Cold vs. Flu, Dodder

Dear Matt:

They’re already starting to advertise for old people to get flu shots this year. It’s starting to piss me off. I don’t get the flu in the winter, I have about five colds. Why do they have a vaccine for old people for flu, when many, many more people get colds every year? It makes more sense to eliminate colds. Why hasn’t anyone come up with a cold shot?

— Achooo, via email

A cold vaccine? Oh, poor baby. Crazy from the sniffles? Sneezing got you low down? Tickly throat made you swoon? Well, suck it up. No head-cold shot on the medical horizon in your lifetime. Researchers would say they have enough on their plates, what with all the conjuring of preventive vaccines for the serious and deadly things that takes up their days. At last count, there were nearly 250 different cold viruses flying around in our germy air. Tackling them one by one would be futile. The sweat-benefit ratio simply isn’t there. Every year in the U.S. about 36,000 people die from influenza. When was the last time you saw a headstone that read, “Here lies Walt, dispatched in his prime by what he’d insisted was the worst head cold anyone ever had”?

The flu virus appears in only three forms, A, B, and, um, oh yeah, C. Type A is the one that hits most people. One thing type A is good at is mutating — continually tweaking its internal structure a bit. This is why today’s vaccine is most effective on yesterday’s virus. As fast as they research, science guys are always a year behind. But any type-A vaccine is better than no type-A vaccine, so doctors still strongly recommend that certain populations get a shot every year. The true flu virus invades the whole respiratory system and hits it much harder than does the cold virus. It also causes a high fever and general fatigue. Healthy people can eventually shake it off, but old or compromised people might not be able to.

So, what about stomach flu, you ask. Well, you didn’t ask, but I’m going to answer it anyway. So, stomach flu. Is that just the regular type-A influenza virus with a bad sense of direction? In fact there’s no such thing as stomach flu, which won’t stop us from using it as an excuse to call in sick to work, though. What we call stomach flu physicians call gastroenteritis — a severely twitchy and irritated gut. Caused by bad bacteria from things like spoiled food or funky water.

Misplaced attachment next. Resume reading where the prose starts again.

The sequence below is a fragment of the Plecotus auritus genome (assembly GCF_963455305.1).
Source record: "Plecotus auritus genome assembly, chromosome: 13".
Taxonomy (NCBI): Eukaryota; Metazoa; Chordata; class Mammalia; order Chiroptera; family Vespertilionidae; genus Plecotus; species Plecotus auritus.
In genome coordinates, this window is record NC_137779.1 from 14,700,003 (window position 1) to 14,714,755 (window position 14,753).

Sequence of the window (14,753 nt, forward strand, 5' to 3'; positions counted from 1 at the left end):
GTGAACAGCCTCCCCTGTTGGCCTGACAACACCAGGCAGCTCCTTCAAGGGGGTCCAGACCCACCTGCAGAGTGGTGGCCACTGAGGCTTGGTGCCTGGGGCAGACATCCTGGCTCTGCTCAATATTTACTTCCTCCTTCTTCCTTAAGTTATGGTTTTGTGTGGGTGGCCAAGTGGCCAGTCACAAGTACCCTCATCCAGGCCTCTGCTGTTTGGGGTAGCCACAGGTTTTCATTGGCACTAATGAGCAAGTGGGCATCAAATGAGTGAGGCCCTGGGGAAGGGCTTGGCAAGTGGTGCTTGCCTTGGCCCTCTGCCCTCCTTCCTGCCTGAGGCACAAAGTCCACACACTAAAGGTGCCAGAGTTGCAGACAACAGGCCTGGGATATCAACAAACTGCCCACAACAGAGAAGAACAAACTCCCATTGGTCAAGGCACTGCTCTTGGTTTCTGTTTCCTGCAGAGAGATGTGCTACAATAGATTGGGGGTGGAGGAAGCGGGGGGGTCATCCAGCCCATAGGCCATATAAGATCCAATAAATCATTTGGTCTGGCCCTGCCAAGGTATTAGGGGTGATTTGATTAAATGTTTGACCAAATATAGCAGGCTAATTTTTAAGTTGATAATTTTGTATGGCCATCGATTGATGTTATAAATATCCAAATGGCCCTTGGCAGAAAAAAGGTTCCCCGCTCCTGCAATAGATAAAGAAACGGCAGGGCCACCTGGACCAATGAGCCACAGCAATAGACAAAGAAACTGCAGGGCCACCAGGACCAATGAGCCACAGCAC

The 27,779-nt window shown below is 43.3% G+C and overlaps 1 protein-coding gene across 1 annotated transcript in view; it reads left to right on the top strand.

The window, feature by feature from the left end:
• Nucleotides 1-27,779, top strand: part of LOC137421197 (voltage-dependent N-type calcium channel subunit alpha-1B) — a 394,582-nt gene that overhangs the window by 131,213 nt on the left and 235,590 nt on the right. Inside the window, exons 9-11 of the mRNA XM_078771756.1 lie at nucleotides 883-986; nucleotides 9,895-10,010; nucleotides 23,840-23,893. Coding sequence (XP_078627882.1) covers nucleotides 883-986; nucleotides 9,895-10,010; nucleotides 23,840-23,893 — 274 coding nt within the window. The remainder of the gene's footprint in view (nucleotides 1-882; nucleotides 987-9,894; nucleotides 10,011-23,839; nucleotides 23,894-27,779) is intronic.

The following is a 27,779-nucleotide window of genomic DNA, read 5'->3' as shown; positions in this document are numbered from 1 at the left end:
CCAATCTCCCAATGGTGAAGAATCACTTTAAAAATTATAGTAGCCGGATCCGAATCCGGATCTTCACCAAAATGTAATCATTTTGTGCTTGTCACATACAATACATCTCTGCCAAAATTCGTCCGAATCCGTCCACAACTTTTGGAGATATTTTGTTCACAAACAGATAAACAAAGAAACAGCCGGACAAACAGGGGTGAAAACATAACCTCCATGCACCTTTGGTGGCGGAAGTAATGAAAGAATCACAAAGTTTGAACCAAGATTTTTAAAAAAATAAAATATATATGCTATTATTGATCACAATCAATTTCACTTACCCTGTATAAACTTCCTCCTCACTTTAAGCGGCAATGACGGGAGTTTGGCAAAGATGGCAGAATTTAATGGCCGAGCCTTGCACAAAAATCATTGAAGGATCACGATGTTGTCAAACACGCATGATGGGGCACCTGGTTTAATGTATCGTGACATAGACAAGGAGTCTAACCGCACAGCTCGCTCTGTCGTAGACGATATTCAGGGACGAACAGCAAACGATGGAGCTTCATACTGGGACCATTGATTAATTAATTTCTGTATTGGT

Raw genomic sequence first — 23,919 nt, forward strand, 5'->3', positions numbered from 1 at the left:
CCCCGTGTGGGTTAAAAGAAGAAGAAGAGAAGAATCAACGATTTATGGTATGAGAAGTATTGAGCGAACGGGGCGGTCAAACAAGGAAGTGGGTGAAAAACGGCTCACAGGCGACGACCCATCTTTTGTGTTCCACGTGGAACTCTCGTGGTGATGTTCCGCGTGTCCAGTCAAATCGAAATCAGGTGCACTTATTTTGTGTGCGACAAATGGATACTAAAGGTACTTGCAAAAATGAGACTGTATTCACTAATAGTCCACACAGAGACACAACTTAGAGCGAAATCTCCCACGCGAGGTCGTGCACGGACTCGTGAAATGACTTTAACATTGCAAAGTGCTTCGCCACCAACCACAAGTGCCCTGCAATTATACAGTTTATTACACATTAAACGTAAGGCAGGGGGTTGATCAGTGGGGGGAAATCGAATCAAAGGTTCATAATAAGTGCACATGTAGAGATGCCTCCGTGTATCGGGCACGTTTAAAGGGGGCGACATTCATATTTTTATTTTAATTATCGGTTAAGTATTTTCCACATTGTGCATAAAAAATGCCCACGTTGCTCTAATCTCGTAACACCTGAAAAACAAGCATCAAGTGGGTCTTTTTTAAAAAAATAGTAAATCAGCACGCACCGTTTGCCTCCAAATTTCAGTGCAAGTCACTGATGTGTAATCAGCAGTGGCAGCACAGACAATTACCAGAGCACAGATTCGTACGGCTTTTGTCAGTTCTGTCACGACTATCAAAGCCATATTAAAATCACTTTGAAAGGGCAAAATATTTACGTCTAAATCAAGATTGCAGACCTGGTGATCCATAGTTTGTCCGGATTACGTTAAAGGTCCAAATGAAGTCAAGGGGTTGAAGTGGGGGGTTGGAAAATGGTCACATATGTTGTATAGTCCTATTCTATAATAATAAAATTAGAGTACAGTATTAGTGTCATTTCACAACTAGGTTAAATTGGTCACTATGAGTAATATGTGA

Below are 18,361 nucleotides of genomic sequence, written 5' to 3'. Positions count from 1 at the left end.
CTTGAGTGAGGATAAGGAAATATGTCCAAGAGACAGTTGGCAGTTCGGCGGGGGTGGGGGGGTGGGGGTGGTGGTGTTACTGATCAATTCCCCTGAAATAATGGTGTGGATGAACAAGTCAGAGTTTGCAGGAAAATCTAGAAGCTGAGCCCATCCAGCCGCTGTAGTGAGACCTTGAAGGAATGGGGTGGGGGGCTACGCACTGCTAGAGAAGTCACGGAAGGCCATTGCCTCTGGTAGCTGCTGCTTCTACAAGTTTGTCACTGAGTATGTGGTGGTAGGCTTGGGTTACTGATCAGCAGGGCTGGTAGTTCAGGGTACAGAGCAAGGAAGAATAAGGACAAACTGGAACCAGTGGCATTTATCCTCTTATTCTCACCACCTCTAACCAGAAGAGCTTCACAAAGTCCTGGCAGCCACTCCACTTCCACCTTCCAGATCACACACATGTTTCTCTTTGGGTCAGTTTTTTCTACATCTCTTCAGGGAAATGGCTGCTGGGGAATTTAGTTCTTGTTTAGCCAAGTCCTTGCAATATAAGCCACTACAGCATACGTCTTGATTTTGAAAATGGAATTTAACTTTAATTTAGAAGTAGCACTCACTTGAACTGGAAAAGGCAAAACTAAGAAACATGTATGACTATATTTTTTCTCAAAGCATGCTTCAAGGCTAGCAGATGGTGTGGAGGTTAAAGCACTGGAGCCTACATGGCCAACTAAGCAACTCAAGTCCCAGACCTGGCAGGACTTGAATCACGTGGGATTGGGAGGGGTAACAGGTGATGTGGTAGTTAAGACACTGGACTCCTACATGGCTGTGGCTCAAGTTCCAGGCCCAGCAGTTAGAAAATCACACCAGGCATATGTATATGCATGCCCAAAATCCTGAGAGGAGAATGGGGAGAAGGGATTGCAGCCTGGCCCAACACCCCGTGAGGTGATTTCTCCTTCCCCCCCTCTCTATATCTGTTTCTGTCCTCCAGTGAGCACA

Best way to avoid both cold and flu viruses? Wash your hands. Wash ’em like you’re OCD. Viruses can lurk on hard surfaces for several hours. And avoid sneezers and coughers. Good advice even after flu season, I’d think.

Dear Straight from the Hip:

This may be a strange question, but it must be asked on my part. Over the year I have noticed a strange plant disease. It is bright orange, so it’s hard to miss. It can grow on bushes and trees, killing its hosts in a matter of weeks. I have seen it on the way to Barona, coming home from Carlsbad, on Telegraph Canyon Road, 94 to Dulzura, and close to my home in Chula Vista. Since I have seen it first up north, it was a curious thing to see. What maybe I could do to stop the spread.

— Curious Spreading, Chula Vista

The creepy, bright-orange-colored spider web that spreads over bushes along our roads is called dodder. Like nature’s own Halloween decorations. It is a parasitic plant and dang hard to get rid of. It’s not likely that you’ll end up with the stuff around your house; it’s mostly an agricultural and wild-area pest. But if you have a good host plant and a seed wanders by, you might get dodderized.

From a distance, what we see is a thick mat of pale green, yellow, or orange stems covering the host. Up close we’d see bunches of small white flowers that produce three tiny but tough seeds each, from spring through fall. Thousands of them. We’d also notice that the dodder stem has wound around the stem and branches of the host plant and at intervals has sent suckers (haustoria) into the host’s vascular tissue. They’re sucking out the juicy juices.

So, what to do about it. If the dodder’s established, you have to cut down the host plant below the first haustoria attachment. The evil suckers left inside the host can regenerate a whole new dodder plant if you just rip off the stems of the old plant. Put the whole mess into plastic bags, seal them, and dump them. Professionals can light a controlled burn if the infestation is widespread. There are some biological and chemical controls too.

The sneaky thing that you might not notice as you’re chopping down your infested plants is that dodder seeds are hitching a ride on your shoes and clothes. So when you’re through dedodderizing your plants, strip off all your clothes and burn them before you leave the area so you don’t spread a trail of seeds behind you. And expect to have to do this year after year unless you replant nonhost plants. Dodder never sleeps.

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